software testing course in Hyderabad

Software Testing

Introduction

Software testing is a critical phase in the software development lifecycle (SDLC). It involves evaluating a software application to ensure it meets specified requirements and is free of defects. The primary objective of software testing is to identify errors, gaps, or missing requirements contrary to the actual requirements.

Types of Software Testing

  1. Manual Testing:
    • Test cases are executed manually by testers without using any automated tools.
    • Useful for exploratory, usability, and ad-hoc testing.
    • Involves a significant amount of time and resources.
  2. Automated Testing:
    • Uses specialized tools and scripts to execute test cases.
    • Essential for regression, performance, and load testing.
    • Increases efficiency and repeatability but requires an initial investment in tools and training.

Levels of Testing

  1. Unit Testing:
    • Focuses on individual units or components of the software.
    • Ensures that each unit performs as expected.
    • Typically performed by developers during the development phase.
  2. Integration Testing:
    • Tests the interactions between integrated units/modules.
    • Identifies issues in the interfaces and interactions between modules.
    • Can be top-down, bottom-up, or a hybrid approach.
  3. System Testing:
    • Validates the complete and integrated software product.
    • Ensures the system meets the specified requirements.
    • Performed in an environment that closely resembles the production environment.
  4. Acceptance Testing:
    • Conducted to determine if the system meets the business requirements.
    • Performed by the end-users or clients.
    • Types include User Acceptance Testing (UAT), Operational Acceptance Testing (OAT), and Contract Acceptance Testing (CAT).

Testing Methods

  1. White Box Testing:
    • Also known as clear box or glass box testing.
    • Based on the internal workings of the application.
    • Involves testing internal structures or workings of an application.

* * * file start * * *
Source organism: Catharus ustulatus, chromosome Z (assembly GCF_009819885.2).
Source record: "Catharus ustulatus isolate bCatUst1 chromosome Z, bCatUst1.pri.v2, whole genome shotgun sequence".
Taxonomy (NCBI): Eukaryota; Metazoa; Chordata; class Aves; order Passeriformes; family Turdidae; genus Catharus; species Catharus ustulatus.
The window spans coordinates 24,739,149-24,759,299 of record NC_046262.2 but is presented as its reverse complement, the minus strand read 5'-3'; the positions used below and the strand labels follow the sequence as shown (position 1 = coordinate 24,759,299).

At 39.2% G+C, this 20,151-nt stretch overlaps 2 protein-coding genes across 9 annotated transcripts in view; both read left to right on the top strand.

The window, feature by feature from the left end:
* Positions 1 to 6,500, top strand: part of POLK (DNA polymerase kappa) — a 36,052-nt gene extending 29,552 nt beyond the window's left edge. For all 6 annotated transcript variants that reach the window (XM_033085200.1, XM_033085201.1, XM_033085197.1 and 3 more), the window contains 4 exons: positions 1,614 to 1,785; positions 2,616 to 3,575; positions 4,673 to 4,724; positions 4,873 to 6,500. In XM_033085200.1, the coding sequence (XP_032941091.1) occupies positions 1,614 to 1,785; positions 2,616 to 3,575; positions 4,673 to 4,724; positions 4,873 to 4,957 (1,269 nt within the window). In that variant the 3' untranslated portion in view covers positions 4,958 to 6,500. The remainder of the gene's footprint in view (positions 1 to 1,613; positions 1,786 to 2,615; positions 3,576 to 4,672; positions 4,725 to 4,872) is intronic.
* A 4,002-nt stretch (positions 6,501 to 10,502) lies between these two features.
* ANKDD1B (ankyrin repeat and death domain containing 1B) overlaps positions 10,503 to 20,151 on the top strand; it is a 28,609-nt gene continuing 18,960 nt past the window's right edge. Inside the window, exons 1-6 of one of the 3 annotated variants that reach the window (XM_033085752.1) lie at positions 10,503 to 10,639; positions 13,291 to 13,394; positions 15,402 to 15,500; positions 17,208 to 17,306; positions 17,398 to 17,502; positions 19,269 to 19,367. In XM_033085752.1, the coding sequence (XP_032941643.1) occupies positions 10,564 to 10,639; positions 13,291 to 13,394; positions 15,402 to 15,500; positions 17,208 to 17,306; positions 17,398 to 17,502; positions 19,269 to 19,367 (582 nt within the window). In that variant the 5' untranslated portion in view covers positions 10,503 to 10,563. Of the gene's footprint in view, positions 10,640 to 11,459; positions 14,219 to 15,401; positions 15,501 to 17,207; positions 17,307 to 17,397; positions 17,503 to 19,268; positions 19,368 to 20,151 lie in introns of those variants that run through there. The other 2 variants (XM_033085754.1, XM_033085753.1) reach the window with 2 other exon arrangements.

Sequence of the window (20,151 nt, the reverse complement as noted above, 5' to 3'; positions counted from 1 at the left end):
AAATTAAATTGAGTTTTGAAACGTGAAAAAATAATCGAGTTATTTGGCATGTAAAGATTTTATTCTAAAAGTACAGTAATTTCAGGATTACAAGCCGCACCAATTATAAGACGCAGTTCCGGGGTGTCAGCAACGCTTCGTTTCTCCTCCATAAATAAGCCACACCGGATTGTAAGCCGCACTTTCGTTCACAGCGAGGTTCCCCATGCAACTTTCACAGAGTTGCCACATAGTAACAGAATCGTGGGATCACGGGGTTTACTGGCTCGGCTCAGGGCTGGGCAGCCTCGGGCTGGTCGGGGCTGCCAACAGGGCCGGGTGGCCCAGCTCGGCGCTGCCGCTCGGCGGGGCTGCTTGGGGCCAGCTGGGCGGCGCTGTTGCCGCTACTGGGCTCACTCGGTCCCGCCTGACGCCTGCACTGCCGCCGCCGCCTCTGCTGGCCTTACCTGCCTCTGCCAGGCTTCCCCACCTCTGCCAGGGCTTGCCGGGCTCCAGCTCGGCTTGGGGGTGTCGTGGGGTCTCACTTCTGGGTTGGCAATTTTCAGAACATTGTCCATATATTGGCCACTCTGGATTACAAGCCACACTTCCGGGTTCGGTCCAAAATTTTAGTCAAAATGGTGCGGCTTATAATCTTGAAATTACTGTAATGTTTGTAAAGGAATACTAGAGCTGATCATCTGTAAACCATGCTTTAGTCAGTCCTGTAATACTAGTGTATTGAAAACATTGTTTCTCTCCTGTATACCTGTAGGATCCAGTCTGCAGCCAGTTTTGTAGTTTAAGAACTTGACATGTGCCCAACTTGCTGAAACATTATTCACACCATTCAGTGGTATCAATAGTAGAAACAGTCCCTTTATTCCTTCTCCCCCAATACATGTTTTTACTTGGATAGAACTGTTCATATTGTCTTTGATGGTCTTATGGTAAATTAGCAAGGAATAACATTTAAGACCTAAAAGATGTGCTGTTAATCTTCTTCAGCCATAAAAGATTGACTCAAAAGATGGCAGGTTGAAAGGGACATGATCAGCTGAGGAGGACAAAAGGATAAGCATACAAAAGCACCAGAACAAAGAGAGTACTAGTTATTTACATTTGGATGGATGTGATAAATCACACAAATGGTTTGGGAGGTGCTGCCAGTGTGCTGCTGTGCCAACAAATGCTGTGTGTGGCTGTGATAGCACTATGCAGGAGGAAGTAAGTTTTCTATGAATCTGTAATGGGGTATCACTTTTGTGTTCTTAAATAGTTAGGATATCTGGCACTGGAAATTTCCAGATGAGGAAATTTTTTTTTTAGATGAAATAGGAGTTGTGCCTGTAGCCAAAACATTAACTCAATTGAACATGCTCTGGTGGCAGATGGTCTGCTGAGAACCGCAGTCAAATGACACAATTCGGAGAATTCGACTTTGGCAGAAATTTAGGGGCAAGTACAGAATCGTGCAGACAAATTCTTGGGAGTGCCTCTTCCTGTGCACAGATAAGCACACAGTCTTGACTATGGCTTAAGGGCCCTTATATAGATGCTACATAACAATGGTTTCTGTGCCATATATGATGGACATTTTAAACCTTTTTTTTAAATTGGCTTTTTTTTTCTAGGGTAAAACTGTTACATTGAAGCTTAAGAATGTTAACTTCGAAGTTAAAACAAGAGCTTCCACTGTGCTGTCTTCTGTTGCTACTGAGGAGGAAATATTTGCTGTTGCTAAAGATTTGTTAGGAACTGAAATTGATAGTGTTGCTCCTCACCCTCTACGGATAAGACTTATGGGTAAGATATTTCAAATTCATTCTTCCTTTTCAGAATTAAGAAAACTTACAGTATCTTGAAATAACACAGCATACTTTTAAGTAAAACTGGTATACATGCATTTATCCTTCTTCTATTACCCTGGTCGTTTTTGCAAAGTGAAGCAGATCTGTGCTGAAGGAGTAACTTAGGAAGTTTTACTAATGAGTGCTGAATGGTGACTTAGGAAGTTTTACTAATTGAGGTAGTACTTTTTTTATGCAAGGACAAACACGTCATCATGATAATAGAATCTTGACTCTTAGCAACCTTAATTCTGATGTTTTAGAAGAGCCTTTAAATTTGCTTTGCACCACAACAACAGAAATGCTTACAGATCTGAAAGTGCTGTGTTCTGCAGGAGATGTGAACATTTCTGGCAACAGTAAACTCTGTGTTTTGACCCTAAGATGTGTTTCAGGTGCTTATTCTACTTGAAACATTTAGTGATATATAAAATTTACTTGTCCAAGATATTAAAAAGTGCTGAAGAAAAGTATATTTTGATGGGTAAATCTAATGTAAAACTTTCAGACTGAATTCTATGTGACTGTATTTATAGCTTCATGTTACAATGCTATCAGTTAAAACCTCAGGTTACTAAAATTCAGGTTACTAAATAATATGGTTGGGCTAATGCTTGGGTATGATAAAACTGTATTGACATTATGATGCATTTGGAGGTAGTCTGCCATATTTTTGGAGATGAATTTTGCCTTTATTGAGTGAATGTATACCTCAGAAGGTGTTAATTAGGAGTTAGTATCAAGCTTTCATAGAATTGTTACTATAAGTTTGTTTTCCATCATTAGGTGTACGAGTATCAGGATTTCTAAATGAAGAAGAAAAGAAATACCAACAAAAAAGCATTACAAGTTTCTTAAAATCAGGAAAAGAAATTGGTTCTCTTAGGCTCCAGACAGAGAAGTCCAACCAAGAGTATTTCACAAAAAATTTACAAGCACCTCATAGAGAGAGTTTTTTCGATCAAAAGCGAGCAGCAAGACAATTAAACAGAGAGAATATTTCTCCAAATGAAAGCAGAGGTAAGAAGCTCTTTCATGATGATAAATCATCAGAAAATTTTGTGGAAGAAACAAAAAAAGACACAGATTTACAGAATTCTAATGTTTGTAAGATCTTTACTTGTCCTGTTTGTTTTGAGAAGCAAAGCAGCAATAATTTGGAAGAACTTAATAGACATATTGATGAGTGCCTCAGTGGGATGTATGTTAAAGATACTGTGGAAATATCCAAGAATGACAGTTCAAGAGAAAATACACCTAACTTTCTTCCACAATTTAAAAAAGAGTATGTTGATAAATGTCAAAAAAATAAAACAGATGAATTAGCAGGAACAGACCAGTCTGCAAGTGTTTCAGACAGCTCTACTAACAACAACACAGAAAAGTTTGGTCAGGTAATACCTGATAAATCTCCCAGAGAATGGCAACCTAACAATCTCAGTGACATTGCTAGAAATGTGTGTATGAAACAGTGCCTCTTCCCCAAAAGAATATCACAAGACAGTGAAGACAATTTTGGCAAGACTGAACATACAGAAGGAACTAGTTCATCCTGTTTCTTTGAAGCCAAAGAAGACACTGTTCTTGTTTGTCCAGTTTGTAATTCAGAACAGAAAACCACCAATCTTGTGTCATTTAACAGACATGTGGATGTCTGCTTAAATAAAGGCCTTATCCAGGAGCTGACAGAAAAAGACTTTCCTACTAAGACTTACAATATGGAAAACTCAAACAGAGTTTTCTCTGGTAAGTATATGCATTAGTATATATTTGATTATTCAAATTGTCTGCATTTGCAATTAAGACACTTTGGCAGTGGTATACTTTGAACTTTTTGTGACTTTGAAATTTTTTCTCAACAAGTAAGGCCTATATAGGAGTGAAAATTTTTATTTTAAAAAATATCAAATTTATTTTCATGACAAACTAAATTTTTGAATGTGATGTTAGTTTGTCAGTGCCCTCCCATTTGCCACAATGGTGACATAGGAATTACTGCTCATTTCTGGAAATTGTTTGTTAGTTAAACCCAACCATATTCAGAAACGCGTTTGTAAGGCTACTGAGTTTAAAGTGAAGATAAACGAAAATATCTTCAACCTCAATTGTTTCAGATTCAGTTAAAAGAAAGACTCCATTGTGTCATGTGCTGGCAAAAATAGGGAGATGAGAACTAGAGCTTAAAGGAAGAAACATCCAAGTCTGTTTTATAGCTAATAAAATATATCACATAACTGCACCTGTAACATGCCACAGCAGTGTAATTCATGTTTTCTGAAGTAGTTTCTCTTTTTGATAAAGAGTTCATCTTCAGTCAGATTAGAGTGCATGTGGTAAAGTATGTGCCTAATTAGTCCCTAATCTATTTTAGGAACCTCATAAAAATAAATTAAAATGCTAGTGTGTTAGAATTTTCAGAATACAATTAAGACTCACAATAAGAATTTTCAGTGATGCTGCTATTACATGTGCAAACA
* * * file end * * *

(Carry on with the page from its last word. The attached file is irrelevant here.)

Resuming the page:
• Examples: Unit testing, integration testing.
  2. Black Box Testing:
    • Focuses on the functionality of the application without knowing its internal structures.
    • Based on requirements and specifications.
    • Examples: Functional testing, system testing.
  3. Gray Box Testing:
    • Combination of white box and black box testing.
    • Testers have partial knowledge of the internal workings of the application.
    • Useful for security testing and integration testing.

Common Testing Techniques

  1. Functional Testing:
    • Verifies that each function of the software operates in conformance with the requirement specification.
    • Includes unit testing, integration testing, system testing, and acceptance testing.
  2. Non-Functional Testing:
    • Focuses on the non-functional aspects such as performance, usability, reliability, etc.
    • Examples: Performance testing, load testing, security testing, compatibility testing.
  3. Regression Testing:
    • Ensures that new code changes do not adversely affect the existing functionality.
    • Typically automated due to the repetitive nature of the tests.
  4. Smoke Testing:
    • Preliminary testing to reveal simple failures severe enough to reject a prospective software release.
    • Also known as “build verification testing.”
  5. Sanity Testing:
    • Performed after receiving a software build to check the functionalities and ensure they are working as expected.
    • Narrow and deep approach focusing on one or a few areas of functionality.
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Testing Tools

  1. Selenium:
    • Open-source tool for automating web applications.
    • Supports multiple browsers and platforms.
  2. JUnit:
    • Framework for unit testing in Java.
    • Provides annotations to identify test methods and supports test fixtures.
  3. LoadRunner:
    • Performance testing tool by Micro Focus.
    • Simulates virtual users to load test applications.
  4. JIRA:
    • Popular issue and project tracking tool.
    • Supports agile methodologies and integrates with various CI/CD tools.
  5. TestRail:
    • Test case management tool.
    • Helps in organizing and tracking test cases and results.

Best Practices in Software Testing

  1. Early Testing:
    • Begin testing as early as possible in the development lifecycle.
    • Detect defects early to reduce the cost and effort of fixing them.
  2. Clear Requirements:
    • Ensure requirements are clear, complete, and testable.
    • Prevents ambiguity and misinterpretation during testing.
  3. Test Planning:
    • Develop a comprehensive test plan outlining the scope, objectives, resources, and schedule of testing activities.
  4. Test Automation:
    • Automate repetitive and time-consuming tests to increase efficiency and coverage.
    • Focus on automating high-value and stable test cases.
  5. Continuous Integration and Continuous Testing:
    • Integrate code changes frequently and test them continuously.
    • Detects integration issues early and ensures a stable build.
  6. Regular Review and Maintenance:
    • Regularly review and update test cases to reflect changes in requirements.
    • Maintain automated test scripts to ensure they remain effective.
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